In 2016 the Louisiana black bear was officially removed from the List of Threatened and Endangered Wildlife under the Endangered Species Act. Today there are estimated to be over 500 bears in Louisiana, supported by three core populations (LDWF 2018).

If not for the protection of the Endangered Species Act, it is very possible the Louisiana black bear would be extinct today, or close to it.

Many iconic species such as the gray wolf, bald eagle, American alligator grizzly bear, and the Peregrine falcon have all continued to exist due to the protections of the Act. Currently, a new proposal has been put forth by the Department of Interior to modify the Endangered Species Act and loosen its restrictions. The main argument for the proposal is that the Act restricts economic development. This is true. But it is because the Endangered Species Act has helped balance economic development with species coexistence, making sure the former does not extinguish the latter. In a time when most species are confined to scattered habitat fragments, the Endangered Species Act has been the last fail-safe between them and extinction. It was for the Louisiana black bear.



Boersen, M.R., J.D. Clark, and T.L. King. “Estimating Black Bear Population Density and Genetic Diversity at Tensas River, Louisiana Using Microsatellite DNA Markers.” Wildlife Society Bulletin (1973-2006) 31, no. 1 (2003): 197-207. https://pubs.er.usgs.gov/publication/70025986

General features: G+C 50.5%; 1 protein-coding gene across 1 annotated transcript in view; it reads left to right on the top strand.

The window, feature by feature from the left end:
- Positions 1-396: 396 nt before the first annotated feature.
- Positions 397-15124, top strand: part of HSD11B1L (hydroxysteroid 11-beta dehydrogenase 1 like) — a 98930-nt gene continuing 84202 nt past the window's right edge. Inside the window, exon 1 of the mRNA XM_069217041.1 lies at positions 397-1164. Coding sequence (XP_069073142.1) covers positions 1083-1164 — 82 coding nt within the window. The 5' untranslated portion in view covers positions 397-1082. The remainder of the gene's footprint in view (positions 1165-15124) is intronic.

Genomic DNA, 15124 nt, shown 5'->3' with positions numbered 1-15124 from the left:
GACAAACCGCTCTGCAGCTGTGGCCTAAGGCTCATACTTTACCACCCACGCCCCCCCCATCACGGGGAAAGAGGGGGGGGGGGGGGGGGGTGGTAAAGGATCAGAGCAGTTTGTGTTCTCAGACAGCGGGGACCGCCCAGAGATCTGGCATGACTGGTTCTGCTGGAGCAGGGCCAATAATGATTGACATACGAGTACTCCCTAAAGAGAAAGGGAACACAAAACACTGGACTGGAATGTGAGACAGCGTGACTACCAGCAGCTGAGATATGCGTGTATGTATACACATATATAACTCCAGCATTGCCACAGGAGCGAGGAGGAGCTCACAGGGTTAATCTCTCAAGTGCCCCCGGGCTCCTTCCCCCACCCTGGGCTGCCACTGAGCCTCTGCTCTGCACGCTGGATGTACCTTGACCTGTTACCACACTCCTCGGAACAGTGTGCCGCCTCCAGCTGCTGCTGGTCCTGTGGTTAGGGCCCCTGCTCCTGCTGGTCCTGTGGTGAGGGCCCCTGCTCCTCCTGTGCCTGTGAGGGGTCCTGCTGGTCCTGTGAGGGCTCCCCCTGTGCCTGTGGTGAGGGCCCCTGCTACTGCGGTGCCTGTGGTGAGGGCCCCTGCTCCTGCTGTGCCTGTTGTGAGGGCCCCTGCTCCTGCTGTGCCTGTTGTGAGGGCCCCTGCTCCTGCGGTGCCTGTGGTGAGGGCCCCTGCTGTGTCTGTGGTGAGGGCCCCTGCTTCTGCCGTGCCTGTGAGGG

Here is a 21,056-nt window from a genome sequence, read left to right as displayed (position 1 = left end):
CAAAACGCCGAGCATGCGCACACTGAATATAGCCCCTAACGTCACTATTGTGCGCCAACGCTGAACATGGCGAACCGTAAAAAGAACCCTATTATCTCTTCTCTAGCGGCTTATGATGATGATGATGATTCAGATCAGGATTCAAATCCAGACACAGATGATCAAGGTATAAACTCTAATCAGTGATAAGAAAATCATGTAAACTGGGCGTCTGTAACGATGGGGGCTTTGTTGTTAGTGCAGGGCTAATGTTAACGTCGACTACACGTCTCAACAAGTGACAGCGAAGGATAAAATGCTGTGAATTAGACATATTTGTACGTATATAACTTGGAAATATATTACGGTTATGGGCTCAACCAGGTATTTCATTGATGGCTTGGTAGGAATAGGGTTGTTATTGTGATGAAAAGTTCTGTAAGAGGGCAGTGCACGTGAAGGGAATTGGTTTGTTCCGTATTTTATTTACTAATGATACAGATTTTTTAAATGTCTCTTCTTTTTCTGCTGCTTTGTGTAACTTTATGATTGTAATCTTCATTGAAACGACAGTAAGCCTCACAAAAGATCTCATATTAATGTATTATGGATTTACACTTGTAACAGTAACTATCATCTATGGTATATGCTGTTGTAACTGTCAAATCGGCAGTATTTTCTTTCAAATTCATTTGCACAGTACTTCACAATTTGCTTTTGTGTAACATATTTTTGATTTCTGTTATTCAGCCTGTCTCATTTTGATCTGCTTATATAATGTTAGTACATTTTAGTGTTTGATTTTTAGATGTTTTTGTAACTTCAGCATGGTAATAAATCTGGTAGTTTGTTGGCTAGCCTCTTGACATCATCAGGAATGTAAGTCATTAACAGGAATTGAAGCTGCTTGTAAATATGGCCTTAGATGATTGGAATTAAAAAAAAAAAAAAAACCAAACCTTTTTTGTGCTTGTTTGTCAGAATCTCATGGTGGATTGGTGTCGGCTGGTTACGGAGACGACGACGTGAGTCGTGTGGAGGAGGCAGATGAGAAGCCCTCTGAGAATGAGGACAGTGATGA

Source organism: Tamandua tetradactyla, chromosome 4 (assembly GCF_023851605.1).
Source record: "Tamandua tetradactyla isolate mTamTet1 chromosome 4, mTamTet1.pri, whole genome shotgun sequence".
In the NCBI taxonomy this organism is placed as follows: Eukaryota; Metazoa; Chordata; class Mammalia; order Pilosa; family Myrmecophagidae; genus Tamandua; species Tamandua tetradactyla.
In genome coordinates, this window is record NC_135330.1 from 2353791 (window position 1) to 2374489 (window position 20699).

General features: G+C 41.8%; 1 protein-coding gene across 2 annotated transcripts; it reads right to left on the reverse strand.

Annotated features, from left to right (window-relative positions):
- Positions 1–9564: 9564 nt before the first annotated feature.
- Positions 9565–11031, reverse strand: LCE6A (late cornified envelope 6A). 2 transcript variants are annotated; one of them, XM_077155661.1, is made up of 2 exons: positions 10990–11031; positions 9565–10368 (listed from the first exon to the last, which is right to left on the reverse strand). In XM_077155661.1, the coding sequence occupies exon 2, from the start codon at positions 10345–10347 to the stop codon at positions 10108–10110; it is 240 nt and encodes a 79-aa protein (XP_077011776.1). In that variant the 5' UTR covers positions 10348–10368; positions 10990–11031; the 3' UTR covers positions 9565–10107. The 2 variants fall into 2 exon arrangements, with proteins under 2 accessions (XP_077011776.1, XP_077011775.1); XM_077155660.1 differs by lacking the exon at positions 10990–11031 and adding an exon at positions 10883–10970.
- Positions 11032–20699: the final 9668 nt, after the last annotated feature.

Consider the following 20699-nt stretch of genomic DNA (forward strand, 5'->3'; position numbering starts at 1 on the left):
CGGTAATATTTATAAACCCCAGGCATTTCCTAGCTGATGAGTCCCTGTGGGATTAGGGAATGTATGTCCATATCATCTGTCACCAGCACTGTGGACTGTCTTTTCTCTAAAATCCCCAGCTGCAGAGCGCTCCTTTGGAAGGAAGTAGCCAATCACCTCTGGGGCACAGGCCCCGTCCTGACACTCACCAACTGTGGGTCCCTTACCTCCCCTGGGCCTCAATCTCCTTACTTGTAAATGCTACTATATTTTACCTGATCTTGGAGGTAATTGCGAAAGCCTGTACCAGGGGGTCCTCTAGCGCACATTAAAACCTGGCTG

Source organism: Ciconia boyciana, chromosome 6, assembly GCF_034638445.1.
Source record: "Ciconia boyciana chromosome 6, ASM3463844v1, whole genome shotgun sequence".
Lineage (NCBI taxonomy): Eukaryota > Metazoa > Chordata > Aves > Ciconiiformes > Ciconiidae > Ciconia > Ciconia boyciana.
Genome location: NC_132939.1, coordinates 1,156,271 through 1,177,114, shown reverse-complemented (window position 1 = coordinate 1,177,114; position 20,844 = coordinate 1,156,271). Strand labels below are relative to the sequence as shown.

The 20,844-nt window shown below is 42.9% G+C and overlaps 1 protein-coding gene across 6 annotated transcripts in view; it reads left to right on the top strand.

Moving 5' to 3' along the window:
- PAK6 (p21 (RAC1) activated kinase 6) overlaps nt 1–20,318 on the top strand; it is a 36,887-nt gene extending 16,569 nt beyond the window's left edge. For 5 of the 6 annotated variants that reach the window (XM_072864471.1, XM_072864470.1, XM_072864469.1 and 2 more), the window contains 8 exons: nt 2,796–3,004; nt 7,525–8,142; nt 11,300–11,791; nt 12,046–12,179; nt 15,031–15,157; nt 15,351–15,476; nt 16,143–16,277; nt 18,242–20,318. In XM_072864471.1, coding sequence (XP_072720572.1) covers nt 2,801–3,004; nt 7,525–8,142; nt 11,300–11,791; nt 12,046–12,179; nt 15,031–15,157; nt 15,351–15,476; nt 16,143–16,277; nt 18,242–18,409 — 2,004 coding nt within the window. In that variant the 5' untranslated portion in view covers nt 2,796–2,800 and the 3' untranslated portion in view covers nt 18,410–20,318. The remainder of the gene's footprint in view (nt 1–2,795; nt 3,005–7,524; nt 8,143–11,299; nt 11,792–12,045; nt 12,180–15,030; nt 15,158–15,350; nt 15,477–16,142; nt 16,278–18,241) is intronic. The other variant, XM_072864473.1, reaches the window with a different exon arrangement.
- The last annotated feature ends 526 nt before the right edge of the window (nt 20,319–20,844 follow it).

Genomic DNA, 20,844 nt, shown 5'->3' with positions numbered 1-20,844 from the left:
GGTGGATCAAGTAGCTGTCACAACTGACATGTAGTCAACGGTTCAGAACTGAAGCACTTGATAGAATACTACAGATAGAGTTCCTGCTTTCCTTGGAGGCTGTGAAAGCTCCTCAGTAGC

Hooker, M.J.2010. Estimating population parameters of the Louisiana black bear in the Tensas River Basin, Louisiana, using robust design capture-mark-recapture. Master’s Thesis, University of Tennessee, Knoxville. http://www.wlf.louisiana.gov/sites/default/files/pdf/page/36283-tensas-subpopulation/michaelhookermsthesis.pdf

Louisiana Department of Wildlife and Fisheries (LDWF). 2018. Louisiana black bear history. Accessed 8/5/2018 from http://www.wlf.louisiana.gov

Nowak, R. M. 1986. Status of the Louisiana black bear. Office of Endangered Species, U.S. Fish and Wildlife Service, Washington, D.C., USA

U.S. Fish and Wildlife Service (USFWS). Department of the Interior. 2018. Louisiana black bear. Accessed 8/5/2018 from https://www.fws.gov/southeast/wildlife/mammals/louisiana-black-bear/#efforts-contributing-to-conservation-section

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Whitney Kroschel

Whitney Kroschel

I am currently a PhD Candidate at Louisiana State University in Baton Rouge, LA. My research interests are generally in the fields of plant ecology, seed ecology, and wetland science. My dissertation research is evaluating the effects of flooding on tree species composition in forested wetlands.